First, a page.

'Wallander' tops BAFTA TV awards

Producer Kenneth Branagh wins nod for detective drama

LONDON -- Kenneth Branagh picked up his first BAFTA television award as a producer Sunday night, taking home the nod for best drama series for the highly acclaimed Scandinavian detective drama "Wallander."

The awards, the biggest night of the year for British television, were held at the new venue of London's Royal Festival Hall and this year saw Channel 4 pick up seven gongs, including best actor, best actress and best comedy performance. ITV took home five awards, including best soap and best entertainment categories, and BBC1 picked up four gongs, including best drama and best drama series.

Veteran actor Stephen Dillane was named best actor for his sensitive portrayal of a grieving father fighting for justice following the death of his son in Channel 4's "The Shooting of Thomas Hurndall."

Anna Maxwell Martin won her second best actress BAFTA, this time for her role as the troubled and malevolent mental-health patient "N" in Channel 4's "Poppy Shakespeare."

"Mad Men," which airs on BBC4 here, was named best international show, beating off competition from "The Wire" and "The Daily Show."

Hosted by Graham Norton, the awards also saw Jane Tranter, former BBC head of drama and film and currently head of BBC Worldwide's drama production in Los Angeles, presented with a special achievement award by "Doctor Who" star David Tennant in recognition of a decade in charge of the BBC's drama output.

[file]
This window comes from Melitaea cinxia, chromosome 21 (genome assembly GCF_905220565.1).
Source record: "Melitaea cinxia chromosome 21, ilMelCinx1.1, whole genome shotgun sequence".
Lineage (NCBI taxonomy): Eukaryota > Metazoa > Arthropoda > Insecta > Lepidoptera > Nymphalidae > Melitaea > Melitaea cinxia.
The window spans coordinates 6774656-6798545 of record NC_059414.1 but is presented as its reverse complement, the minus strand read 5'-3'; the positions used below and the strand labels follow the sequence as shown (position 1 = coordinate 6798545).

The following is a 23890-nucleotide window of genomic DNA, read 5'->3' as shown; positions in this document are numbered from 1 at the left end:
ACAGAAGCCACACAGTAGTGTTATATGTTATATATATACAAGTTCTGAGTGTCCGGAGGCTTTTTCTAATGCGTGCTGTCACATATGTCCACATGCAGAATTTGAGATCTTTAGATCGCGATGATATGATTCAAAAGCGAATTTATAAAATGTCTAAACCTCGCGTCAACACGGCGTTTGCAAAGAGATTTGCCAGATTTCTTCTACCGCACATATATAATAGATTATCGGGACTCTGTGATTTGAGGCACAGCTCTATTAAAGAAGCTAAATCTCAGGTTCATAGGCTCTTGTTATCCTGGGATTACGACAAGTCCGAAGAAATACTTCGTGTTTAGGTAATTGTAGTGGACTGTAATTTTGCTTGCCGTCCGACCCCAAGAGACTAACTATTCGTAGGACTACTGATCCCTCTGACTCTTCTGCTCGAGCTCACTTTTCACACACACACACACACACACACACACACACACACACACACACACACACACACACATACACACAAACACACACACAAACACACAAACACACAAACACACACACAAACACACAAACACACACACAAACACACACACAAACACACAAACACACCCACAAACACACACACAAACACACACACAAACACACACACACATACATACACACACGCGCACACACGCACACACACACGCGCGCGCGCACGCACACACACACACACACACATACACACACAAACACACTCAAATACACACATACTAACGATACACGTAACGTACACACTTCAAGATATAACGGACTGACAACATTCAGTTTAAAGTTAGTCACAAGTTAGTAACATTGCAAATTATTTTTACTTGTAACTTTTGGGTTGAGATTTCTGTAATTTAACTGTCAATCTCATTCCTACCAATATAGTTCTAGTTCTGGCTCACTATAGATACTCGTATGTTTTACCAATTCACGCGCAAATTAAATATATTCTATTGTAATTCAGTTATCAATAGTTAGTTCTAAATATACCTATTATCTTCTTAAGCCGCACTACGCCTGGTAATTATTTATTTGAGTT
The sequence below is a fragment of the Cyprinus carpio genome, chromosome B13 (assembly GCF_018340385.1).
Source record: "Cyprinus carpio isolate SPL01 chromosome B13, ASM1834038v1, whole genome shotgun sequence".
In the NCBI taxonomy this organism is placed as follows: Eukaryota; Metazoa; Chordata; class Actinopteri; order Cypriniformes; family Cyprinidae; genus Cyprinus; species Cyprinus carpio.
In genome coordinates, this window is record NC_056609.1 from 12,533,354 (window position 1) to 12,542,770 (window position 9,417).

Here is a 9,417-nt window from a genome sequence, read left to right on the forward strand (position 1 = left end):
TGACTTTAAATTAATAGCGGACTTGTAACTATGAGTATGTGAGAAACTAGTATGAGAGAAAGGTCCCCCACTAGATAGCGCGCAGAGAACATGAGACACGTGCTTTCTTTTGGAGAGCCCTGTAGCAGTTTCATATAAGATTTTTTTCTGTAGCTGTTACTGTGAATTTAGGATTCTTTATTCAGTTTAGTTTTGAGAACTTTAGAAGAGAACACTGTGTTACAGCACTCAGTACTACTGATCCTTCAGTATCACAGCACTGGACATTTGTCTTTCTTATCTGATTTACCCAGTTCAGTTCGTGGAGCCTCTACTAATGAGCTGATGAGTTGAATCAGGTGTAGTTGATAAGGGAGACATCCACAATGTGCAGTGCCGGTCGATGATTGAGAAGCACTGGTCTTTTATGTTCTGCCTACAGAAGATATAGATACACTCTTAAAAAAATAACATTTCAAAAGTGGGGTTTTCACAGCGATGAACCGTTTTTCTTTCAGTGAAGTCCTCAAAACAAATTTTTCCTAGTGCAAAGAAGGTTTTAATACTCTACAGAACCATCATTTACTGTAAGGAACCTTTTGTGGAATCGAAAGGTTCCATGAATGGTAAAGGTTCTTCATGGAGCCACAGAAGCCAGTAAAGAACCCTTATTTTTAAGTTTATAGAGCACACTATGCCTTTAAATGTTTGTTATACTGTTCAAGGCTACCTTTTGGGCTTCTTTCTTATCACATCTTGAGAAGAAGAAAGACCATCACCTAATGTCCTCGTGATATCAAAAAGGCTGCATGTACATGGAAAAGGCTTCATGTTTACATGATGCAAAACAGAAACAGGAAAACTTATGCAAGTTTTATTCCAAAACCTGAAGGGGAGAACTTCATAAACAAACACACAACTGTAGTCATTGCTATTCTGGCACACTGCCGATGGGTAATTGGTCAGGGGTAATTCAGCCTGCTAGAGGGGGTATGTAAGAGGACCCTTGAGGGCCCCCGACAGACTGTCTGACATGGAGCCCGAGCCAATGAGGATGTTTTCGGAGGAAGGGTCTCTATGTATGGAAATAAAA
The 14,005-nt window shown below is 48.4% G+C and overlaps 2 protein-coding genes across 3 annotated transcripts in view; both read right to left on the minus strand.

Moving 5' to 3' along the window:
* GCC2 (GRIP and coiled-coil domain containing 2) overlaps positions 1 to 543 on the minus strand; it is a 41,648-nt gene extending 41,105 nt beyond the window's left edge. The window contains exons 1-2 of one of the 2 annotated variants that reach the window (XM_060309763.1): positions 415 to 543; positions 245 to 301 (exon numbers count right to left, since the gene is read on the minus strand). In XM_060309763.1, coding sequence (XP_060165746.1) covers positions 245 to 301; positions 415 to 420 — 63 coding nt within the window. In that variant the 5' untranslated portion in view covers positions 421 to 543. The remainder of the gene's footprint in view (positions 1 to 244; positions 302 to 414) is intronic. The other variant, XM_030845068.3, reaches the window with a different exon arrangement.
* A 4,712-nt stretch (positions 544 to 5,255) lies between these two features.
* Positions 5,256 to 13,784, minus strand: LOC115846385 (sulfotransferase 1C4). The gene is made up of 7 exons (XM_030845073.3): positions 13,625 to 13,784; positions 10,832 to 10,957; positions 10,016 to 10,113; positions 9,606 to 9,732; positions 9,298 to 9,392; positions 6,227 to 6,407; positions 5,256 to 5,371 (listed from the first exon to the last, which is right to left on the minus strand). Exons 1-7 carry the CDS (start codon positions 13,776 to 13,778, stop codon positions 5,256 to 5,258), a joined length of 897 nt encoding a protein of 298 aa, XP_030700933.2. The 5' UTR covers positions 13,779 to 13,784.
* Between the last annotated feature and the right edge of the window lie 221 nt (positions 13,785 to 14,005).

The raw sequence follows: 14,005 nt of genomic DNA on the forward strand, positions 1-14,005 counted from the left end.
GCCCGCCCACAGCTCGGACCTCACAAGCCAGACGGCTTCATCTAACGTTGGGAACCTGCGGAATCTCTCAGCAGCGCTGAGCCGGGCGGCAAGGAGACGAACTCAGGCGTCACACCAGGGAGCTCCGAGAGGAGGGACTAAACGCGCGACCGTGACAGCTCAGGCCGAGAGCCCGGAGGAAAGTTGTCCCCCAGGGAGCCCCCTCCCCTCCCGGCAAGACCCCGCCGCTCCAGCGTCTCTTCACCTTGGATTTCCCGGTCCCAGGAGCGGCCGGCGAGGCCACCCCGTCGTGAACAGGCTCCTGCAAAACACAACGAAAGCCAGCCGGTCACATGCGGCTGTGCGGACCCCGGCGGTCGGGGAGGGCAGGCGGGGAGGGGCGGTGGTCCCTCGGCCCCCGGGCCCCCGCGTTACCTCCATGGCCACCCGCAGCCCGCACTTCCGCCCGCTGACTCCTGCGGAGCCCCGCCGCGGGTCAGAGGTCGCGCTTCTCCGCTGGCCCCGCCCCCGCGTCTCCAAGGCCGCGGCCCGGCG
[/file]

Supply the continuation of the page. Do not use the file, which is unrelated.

And 48 years after receiving his first BAFTA, natural history veteran presenter David Attenborough picked up the specialist factual  BAFTA for natural history series "Life in Cold Blood."

ITV's "X Factor" was named best entertainment show, and the network also earned comedian Harry Hill his first award for "Harry Hill's TV Burp."

David Mitchell won in the comedy performance category for Channel 4's "Peep Show," while Channel 4's "The IT Crowd" triumphed in situation comedy.

In the factual series category, Bruce Parry received his first BAFTA for "Amazon With Bruce Parry," while "Saving Africa's Witch Children" was victorious in current affairs. Brian Wood's powerful documentary "Chosen," featuring very personal and disturbing accounts of sexual abuse by teachers at the Caldicott Prep School in the 1960s, triumphed in the single documentary award.

This year's public vote for the Philips Audience Award was won by teen drama "Skins" over nominees "The Apprentice," "Coronation Street," "Outnumbered," "Wallander" and "X Factor."

A BAFTA fellowship, the academy's highest accolade, was presented to Dawn French and Jennifer Saunders, presented by Helen Mirren and Richard Curtis.